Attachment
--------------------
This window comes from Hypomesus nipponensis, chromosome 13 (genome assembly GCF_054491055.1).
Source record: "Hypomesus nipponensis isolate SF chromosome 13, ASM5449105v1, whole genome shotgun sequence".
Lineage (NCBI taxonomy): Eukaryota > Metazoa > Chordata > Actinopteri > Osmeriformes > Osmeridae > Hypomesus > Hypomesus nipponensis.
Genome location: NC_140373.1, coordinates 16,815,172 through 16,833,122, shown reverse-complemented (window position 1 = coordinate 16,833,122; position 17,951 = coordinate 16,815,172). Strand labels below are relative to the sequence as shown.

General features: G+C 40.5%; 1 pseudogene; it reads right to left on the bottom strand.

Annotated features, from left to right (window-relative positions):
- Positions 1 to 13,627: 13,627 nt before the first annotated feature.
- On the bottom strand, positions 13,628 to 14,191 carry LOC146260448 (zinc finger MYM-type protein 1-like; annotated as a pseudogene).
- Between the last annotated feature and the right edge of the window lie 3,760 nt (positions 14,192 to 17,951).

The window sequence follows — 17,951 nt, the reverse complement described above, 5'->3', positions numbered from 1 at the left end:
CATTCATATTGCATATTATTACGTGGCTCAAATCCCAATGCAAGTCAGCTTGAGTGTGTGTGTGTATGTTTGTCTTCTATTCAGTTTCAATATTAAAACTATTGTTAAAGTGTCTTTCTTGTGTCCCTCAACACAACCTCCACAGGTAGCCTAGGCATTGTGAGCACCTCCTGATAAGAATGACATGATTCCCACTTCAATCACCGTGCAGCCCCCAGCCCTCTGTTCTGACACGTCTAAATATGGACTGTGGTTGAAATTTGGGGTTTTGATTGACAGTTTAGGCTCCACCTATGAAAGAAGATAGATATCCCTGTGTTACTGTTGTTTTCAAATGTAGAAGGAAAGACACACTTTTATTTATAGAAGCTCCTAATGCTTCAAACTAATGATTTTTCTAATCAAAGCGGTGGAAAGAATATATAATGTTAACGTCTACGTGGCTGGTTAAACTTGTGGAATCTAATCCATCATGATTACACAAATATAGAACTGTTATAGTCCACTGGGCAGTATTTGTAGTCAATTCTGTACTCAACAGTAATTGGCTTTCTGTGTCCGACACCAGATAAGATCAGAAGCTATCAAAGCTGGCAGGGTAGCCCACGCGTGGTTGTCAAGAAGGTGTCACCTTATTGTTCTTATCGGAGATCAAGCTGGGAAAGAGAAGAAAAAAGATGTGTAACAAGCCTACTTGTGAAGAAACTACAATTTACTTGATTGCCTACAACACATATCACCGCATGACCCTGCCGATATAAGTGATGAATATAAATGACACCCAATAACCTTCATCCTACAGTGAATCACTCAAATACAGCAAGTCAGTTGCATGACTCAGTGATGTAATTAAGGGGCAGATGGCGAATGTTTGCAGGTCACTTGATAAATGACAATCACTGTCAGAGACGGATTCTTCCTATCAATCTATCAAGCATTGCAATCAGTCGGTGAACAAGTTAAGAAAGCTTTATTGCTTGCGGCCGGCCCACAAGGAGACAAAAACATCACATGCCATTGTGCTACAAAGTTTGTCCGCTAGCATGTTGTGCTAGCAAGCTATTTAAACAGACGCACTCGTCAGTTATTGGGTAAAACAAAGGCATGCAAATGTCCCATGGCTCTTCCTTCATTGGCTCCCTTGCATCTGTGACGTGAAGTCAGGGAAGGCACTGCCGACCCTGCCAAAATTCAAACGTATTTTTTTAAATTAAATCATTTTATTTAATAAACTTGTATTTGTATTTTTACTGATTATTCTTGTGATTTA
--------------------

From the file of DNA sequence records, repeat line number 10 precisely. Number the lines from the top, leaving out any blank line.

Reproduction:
The window sequence follows — 17,951 nt, the reverse complement described above, 5'->3', positions numbered from 1 at the left end: